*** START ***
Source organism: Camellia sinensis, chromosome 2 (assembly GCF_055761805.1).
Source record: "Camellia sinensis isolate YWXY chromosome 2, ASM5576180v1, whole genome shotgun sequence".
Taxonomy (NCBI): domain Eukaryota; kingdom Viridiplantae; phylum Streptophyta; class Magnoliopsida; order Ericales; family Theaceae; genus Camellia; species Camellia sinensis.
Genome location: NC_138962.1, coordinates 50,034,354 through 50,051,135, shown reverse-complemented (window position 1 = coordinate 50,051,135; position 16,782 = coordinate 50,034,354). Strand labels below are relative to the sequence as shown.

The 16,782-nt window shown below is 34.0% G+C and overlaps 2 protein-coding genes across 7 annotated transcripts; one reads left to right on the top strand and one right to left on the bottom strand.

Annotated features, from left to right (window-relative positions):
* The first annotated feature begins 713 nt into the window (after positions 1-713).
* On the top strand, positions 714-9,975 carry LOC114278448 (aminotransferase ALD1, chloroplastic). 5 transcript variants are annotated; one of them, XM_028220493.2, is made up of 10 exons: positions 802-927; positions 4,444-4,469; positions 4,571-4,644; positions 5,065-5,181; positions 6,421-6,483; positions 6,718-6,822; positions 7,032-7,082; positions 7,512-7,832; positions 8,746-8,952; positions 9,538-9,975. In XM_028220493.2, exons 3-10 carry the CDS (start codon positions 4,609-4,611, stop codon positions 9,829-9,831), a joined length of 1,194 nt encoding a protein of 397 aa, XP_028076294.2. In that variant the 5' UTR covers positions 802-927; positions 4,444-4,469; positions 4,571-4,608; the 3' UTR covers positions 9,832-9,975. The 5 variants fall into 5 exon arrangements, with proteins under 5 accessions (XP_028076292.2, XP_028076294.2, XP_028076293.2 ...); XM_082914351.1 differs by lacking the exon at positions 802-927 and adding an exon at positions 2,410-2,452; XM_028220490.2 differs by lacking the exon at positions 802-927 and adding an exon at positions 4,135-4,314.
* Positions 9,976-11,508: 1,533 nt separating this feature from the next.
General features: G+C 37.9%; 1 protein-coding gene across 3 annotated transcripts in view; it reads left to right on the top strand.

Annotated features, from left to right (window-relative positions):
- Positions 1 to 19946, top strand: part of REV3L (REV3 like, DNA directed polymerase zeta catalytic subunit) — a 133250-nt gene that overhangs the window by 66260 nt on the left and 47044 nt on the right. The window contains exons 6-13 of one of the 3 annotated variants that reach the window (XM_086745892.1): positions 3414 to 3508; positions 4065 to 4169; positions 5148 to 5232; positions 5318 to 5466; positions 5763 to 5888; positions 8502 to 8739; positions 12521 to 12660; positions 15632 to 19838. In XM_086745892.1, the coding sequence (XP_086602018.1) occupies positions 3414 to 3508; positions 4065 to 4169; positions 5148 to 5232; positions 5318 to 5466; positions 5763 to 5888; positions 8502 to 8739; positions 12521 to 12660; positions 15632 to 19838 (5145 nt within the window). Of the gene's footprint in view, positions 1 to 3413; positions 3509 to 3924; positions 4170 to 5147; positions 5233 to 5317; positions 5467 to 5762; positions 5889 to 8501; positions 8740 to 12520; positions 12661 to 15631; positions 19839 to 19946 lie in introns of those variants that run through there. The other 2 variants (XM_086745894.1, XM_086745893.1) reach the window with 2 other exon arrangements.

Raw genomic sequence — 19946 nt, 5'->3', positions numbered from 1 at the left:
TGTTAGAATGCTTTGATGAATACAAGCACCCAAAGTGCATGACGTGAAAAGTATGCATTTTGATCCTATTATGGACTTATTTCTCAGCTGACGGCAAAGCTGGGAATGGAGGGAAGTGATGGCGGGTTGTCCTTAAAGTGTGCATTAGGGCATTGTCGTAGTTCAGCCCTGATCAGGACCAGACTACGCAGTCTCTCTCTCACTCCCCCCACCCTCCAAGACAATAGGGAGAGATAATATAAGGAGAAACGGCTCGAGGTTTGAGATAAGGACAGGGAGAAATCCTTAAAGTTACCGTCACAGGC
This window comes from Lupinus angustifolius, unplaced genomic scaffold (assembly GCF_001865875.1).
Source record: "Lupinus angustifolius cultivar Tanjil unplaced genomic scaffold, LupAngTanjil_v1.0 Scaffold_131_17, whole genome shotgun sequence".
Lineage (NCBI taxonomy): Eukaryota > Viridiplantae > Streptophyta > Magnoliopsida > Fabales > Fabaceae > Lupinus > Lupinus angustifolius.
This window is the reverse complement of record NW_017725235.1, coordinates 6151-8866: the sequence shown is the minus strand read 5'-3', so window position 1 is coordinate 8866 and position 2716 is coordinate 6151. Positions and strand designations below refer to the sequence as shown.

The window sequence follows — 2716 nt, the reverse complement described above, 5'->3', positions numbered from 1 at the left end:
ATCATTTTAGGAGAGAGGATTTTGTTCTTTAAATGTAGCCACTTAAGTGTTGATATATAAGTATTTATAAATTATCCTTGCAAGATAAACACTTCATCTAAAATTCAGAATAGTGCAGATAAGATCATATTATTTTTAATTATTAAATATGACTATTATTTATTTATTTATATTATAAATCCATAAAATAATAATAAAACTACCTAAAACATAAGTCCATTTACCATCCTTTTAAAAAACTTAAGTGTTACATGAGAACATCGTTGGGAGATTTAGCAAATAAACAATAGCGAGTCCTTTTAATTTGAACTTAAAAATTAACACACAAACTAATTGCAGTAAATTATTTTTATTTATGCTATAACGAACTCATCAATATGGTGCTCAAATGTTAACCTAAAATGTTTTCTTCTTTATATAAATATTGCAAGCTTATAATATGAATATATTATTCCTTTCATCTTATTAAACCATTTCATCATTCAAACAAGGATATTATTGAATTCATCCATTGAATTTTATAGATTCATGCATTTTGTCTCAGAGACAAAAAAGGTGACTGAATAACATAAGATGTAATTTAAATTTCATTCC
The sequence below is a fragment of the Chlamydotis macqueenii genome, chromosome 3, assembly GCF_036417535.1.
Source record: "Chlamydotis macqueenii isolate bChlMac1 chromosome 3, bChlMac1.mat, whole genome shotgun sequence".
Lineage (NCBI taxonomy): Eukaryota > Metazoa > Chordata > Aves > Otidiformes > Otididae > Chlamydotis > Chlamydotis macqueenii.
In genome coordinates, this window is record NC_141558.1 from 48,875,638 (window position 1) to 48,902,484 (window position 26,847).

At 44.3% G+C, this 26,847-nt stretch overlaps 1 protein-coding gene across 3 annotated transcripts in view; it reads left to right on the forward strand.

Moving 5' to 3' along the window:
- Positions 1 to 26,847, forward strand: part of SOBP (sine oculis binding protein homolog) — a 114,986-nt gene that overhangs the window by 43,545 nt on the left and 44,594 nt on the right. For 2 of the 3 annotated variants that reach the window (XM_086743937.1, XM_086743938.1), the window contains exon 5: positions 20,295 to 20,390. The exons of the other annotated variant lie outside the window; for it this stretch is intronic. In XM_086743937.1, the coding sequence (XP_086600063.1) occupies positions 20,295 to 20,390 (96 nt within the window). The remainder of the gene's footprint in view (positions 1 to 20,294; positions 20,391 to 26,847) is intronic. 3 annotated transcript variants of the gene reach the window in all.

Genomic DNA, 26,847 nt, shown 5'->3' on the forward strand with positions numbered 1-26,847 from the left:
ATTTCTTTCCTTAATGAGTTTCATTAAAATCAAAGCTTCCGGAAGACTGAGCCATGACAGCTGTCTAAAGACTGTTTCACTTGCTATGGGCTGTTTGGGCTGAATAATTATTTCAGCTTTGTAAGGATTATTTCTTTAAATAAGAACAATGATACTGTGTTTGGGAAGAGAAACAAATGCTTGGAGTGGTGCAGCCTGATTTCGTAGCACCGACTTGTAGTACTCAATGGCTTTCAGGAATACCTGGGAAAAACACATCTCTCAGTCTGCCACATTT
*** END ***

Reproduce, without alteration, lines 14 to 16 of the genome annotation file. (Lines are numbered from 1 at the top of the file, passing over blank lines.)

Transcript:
TGTTAGAATGCTTTGATGAATACAAGCACCCAAAGTGCATGACGTGAAAAGTATGCATTTTGATCCTATTATGGACTTATTTCTCAGCTGACGGCAAAGCTGGGAATGGAGGGAAGTGATGGCGGGTTGTCCTTAAAGTGTGCATTAGGGCATTGTCGTAGTTCAGCCCTGATCAGGACCAGACTACGCAGTCTCTCTCTCACTCCCCCCACCCTCCAAGACAATAGGGAGAGATAATATAAGGAGAAACGGCTCGAGGTTTGAGATAAGGACAGGGAGAAATCCTTAAAGTTACCGTCACAGGC
This window comes from Lupinus angustifolius, unplaced genomic scaffold (assembly GCF_001865875.1).
Source record: "Lupinus angustifolius cultivar Tanjil unplaced genomic scaffold, LupAngTanjil_v1.0 Scaffold_131_17, whole genome shotgun sequence".